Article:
Sea Fishing in the North West

August 29, 2015
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Clickable map of the seven Regional Fisheries Boards

(Fanad Head to Bloody Foreland)

Lough Swilly has been synonymous with quality tope fishing, almost since organised sea angling in Ireland, began . In the seventies and eighties, however, there was a marked decline in catches and anglers were blamed, as it was then the practise to kill virtually every tope caught to satisfy the requirements for a “weigh-in” at tournaments. As a result literally hundreds of dead tope would end up on the pier at the end of these events. Thankfully things have changed since then and all tope taken are now returned alive to the sea, many of them carrying a bright yellow Fisheries Board tag.

Tope normally appear in late May or early June and remain in the Lough or its environs until September. The vast majority of tope in Lough Swilly are male “pack” fish which seldom grow to over 18kg. Male fish over this weight are rarities in the North Atlantic, so any tope heavier than this are almost certainly female. Fish to over 20kg are however taken occasionally, early in the season or around the time the pack fish start to disappear in late September.

Tope are one of our more “toothy” sports fish so baits are best presented on a running ledger of approximately 13 kg multi-strand wire or heavy (circa 55kg) monofilament attached at the business end to a sharp 8/0 hook. Fresh, medium sized mackerel baits are the favoured tope attractors, and they should be cut in flapper style (the whole fish with tail and backbone removed) or fillet (cut length-wise keeping half the head and tail). Tope can be taken from either a drifting or anchored boat in the Lough and the use of a “rubby dubby” bag of fish oil and entrails held together with bran in an onion bag, is usually an irresistible attraction for these predatory fish. To work properly the bag should be hung over the side of the boat, and fixed so that it just touches the surface of the water. The natural wave motion will then dip the bag in and out of the water creating an oily slick (biodegradable of course) which should arouse the tope’s interest and bring it to the bait.

Tope are not the only fish available to boat anglers in Lough Swilly. The ray fishing is outstanding at times with thornback ray over 5.0kg and homelyn (spotted) ray to 2.0kg regularly taken. There is also good fishing for plaice and dabs in Ballymastocker Bay where drifting ragworm baited spoons downtide of the boat brings best returns. Small boats can be launched safely from the slipway in Rathmullan and the adjacent car park can accommodate up to ten trailers.

Ray can also be caught by shore anglers fishing on slack tides, at night, from the pier at Rathmullan where ten fish in a session, to a single rod has been achieved. Occasionally a tope will also be hooked, but they are extremely difficult to bring ashore as it involves guiding them along the sides of the pier, keeping them away from the piles and metalwork, and negotiating them up onto the slipway on the northern side. Charter boats operate regularly from the pier mainly from May to September, or by special arrangement outside this period. Up to twenty species including cod, haddock, whiting, wrasse, dab and dogfish are regularly taken aboard boats fishing in water of depths from 25 to 40 metres. The entrance to Lough Swilly is bounded on the east by Dunaff Head and to the west by Fanad Head. All the gurnard family are present in the outer area with specimen greys to .80kg, reds to 1.40kg and tubs over 2.0kg turning up regularly to boat anglers. Lough Swilly is also well known as the starting point for vessels seeking offshore wrecks but it is one particular wreck which lies just 4km off Fanad Head for which the area is best known.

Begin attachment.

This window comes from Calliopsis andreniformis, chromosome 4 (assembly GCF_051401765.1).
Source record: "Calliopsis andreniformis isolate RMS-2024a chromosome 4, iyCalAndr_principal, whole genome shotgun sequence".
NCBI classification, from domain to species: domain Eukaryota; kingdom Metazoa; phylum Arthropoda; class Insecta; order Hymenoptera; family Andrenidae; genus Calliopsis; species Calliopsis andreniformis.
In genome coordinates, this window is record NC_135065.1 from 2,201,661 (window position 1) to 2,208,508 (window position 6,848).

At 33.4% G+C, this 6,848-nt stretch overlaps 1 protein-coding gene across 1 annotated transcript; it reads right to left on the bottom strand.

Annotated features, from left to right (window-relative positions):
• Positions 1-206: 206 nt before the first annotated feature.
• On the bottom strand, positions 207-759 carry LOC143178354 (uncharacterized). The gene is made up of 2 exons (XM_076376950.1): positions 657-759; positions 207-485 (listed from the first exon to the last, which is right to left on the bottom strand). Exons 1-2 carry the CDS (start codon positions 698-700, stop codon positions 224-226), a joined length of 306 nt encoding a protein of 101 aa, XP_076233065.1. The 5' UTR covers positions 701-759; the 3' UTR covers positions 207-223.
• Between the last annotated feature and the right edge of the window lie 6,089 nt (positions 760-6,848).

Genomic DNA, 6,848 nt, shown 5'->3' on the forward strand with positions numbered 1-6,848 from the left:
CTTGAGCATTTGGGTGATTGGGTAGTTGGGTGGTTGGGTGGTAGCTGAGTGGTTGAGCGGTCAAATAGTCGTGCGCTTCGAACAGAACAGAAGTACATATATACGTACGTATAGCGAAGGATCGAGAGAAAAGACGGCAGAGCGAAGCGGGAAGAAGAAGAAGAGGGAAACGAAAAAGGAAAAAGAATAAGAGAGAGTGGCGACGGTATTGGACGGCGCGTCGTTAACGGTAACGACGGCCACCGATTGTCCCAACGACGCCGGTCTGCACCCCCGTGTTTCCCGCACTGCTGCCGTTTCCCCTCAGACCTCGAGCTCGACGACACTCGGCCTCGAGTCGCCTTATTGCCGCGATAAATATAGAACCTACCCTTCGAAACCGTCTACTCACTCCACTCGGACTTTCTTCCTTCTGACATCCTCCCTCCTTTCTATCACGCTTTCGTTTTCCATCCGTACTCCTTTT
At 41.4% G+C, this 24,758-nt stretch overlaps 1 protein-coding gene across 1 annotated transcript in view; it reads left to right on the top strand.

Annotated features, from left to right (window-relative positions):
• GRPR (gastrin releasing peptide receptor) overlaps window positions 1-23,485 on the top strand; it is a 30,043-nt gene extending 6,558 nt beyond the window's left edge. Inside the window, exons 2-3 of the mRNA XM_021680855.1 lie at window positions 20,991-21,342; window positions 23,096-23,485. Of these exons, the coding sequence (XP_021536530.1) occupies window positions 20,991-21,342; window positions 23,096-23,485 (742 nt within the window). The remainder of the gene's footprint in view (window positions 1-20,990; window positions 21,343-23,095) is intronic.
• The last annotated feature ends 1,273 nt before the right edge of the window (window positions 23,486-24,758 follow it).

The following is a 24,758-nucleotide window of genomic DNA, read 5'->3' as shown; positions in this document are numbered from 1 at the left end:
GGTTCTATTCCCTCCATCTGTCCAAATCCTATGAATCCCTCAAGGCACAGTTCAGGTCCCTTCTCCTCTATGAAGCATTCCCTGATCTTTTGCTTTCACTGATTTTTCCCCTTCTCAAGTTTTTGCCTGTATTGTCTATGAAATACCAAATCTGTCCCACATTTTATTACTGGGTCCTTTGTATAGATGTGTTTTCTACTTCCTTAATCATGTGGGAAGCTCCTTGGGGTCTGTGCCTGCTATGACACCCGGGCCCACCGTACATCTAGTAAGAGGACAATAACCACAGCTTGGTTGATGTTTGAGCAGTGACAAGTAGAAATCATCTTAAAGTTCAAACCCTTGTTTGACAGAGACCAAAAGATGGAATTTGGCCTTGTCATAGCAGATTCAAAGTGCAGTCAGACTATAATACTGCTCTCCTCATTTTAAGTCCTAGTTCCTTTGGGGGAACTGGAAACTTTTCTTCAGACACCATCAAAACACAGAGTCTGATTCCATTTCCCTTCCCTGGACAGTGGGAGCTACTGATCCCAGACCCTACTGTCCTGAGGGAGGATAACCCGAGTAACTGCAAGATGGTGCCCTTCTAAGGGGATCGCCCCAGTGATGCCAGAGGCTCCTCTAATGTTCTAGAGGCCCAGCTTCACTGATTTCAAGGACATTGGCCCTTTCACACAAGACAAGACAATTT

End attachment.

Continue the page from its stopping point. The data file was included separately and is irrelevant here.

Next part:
In 1917 the White Star Lines’, 15, 000 ton liner “Laurentic” was sunk by mines laid at the mouth of the Lough by German submarine U80 resulting in the loss of some 350 lives.

Between 2001 and 2003, underwater photographers Leigh Bishop and Antonello Paone, took numerous pictures which showed that the still recognisable bow section, had broken away from the largely collapsed main body of the wreck. The “Laurentic” lies in about 35 metres of water, and over the years, has provided easily accessible and consistently good fishing for ling, conger, pollack, coalfish, pouting and wrasse. Despite its tragic history, there are many charter skippers who would just love to have a “Laurentic” on their doorstep.

Mackerel can be caught, in season, on spinning gear, from Portsalon Pier (2) while bottom fishing will result in dabs, plaice, flounder, dogfish and occasional ray. The pier is tidal and there is virtually no water there at low tide, so fishing is generally best in the hours around high water. As at Rathmullan, night fishing is most productive.

The rocky outcrops around Fanad Head (3) provide popular vantage points for ornithologists. Here guillemots, razorbills, puffins, skuas and eider ducks can all be seen and rarer birds turn up regularly, on passage. The same rocks also provide several platforms for shore anglers, and depths of up to 13 metres are within easy casting range. Spinning over very foul ground from the finger of rock to the north of the lighthouse yields pollack, coalfish, and mackerel during summer. From the rocks to the south, spinning accounts for similar species with the addition of an occasional seatrout. Fishing close to the rock produces wrasse to 2.0kg and small coalfish, while distance casting over sand in Pincher Bay takes dabs, codling, dogfish and occasional ray.

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Source: www.fishinginireland.info
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